Roman Debree/Shutterstock
Roman Debree/Shutterstock

The Rich, Complex History Hiding Within Chinese Plate Designs

Two years ago, I pulled a melamine bowl out of my mom’s cabinet, handed it to her tattoo artist friend, and said, “I’d like this, please.” He looked perplexed. A bowl, he asked? I pointed to the red band on the outside, lined with geometric swirls and pretty, abstract shapes, and nodded. After 6 hours in the hot seat, I had it -- the tattoo I’d been dreaming of for years, and the confirmation of my middle class, jungle Asian upbringing. 

The design is iconic. You’ve probably seen it at Chinese American restaurants peeking out under heaps of orange chicken or at home, holding a hastily put-together rice bowl. The red band features an abstract floral design and a smattering of white semicircles in the background. (I still think they look like fingernail clippings.) Four white circular panels feature a message in Chinese characters: 萬, 壽, 無, and 疆 (wàn shòu wú jiāng, or “may you enjoy boundless longevity”). In truth, I never contemplated the meaning behind that message or the design it accompanies until now, despite having eaten out of bowls and plates like these since I was a baby. The pattern was just part of the backdrop to my life, as mundane as the Count Chocula that I ate while my eyes lazily traced the curves of the petals.

It felt absurd to ask an art expert about the design for this article -- almost like asking a jeweller about a piece of garbage I found on the ground. But Karin Oen, a curator at the Asian Art Museum in San Francisco, was happy to oblige. Via email, she wrote, “The easy answer to your question is it’s based on a type of late Qing porcelain called wan shou wu jiang (万寿无疆).” Wan shou wu jiang is a genre of commemorative porcelain that varies in design, commonly painted with motifs like dragons, gourds, and flowers. However, they all incorporate the phrase.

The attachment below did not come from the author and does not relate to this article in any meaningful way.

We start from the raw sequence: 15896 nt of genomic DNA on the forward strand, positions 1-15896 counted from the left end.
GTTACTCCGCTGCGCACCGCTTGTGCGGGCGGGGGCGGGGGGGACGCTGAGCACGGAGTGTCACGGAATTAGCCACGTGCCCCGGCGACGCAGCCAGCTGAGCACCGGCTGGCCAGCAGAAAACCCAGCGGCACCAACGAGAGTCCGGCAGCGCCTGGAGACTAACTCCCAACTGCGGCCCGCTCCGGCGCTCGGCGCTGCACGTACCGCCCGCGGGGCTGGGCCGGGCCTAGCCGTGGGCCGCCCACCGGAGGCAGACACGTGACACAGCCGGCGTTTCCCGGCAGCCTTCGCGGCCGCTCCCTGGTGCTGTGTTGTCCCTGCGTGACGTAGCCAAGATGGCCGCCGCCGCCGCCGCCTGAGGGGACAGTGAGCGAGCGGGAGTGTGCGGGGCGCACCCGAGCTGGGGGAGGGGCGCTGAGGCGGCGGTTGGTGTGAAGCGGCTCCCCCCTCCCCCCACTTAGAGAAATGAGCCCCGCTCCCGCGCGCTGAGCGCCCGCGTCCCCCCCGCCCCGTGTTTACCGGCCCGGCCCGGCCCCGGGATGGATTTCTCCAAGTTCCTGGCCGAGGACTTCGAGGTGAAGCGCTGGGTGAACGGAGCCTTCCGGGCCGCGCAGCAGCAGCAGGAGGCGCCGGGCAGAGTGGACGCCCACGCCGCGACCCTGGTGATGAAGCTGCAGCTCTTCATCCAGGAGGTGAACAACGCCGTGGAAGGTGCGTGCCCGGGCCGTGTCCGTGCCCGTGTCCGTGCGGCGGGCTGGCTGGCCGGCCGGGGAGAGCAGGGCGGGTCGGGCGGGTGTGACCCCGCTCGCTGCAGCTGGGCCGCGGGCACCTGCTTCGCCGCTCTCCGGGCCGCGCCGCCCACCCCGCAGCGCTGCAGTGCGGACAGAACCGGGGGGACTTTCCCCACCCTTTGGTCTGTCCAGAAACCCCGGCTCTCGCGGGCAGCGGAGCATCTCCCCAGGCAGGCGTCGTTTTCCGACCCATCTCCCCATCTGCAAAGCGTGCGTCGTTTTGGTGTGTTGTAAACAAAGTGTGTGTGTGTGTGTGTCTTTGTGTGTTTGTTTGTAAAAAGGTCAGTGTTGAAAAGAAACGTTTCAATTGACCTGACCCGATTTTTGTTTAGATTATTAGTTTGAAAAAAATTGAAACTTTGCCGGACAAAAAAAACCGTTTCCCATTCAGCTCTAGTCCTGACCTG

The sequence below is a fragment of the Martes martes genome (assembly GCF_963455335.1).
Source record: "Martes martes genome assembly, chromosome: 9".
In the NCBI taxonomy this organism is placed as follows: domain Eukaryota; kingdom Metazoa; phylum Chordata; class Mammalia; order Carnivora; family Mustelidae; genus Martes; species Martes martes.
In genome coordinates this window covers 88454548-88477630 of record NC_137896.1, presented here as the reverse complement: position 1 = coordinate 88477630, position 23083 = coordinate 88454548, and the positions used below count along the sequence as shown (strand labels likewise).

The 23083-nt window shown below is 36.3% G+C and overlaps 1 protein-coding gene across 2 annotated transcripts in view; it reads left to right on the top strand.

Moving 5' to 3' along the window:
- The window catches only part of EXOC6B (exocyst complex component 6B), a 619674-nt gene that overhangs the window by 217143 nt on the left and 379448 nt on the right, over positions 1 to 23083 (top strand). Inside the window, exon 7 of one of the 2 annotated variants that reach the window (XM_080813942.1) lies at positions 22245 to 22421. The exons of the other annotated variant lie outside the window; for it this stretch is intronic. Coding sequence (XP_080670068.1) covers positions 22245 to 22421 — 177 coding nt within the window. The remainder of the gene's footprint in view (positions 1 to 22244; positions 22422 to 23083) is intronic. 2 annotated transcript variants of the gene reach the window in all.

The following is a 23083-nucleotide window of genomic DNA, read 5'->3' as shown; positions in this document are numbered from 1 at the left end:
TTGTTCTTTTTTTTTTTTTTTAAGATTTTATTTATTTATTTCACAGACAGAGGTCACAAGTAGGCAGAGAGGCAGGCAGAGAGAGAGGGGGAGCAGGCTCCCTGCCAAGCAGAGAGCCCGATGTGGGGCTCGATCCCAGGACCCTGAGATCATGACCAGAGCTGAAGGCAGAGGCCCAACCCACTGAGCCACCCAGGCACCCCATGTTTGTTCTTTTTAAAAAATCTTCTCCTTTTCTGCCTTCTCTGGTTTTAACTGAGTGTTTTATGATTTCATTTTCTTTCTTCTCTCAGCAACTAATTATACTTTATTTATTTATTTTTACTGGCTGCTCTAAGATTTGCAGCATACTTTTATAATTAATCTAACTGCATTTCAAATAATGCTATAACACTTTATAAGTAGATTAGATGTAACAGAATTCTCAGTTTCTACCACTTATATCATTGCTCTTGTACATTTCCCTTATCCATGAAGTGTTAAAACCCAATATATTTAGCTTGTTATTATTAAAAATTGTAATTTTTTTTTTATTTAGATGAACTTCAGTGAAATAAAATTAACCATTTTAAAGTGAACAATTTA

According to the Gotheborg Antique Chinese and Japanese Porcelain Collectors' page, the use of the phrase in ceramics could be traced to a yellow set crafted to commemorate the wedding of the teenaged Emperor Tongzhi in 1872. Though the wish was lost on the emperor, who died from smallpox at 18, the design lived on, appearing in other imperial celebrations and eventually trickling down into privately produced ceramics. Many of them made their way to the West as birthday gifts for overseas friends and family or for sale to Westerners.

“By then, there was already a deeply established export porcelain industry,” Oen told me, “with a pretty direct pipeline from the Pearl River Delta to points in the States and Europe.” There was a worldwide craze for Chinese porcelain, which was an important status symbol for Anglo, American and European consumers. Out of all the variations of wan shou wu jiang ceramics, it’s significant to Oen that the one design to rule them all is the red one. Drawing a connection between the design and the exotification of Chinese art and cuisine in the West, she surmised, “Maybe we could chalk it up to that ‘gong-y’ aesthetic—the redder the better. There are so many other patterns of ceramics, with bright colors like turquoise and yellow… To me, it’s kind of random, but I wonder if this is because of folks’ affinity for the red color, which makes it very clear that it’s Chinese.” Another explanation could be that red symbolizes luck in Chinese culture. 

chinese bowl
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In the late 1990s, the melamine manufacturing business began to boom in China, and cheap plastics became as synonymous with China’s worldwide reputation as fine porcelain did a hundred years prior. “In the past 20 years,” Oen said, “these plates and bowls have become quite ubiquitous throughout China and its diaspora.”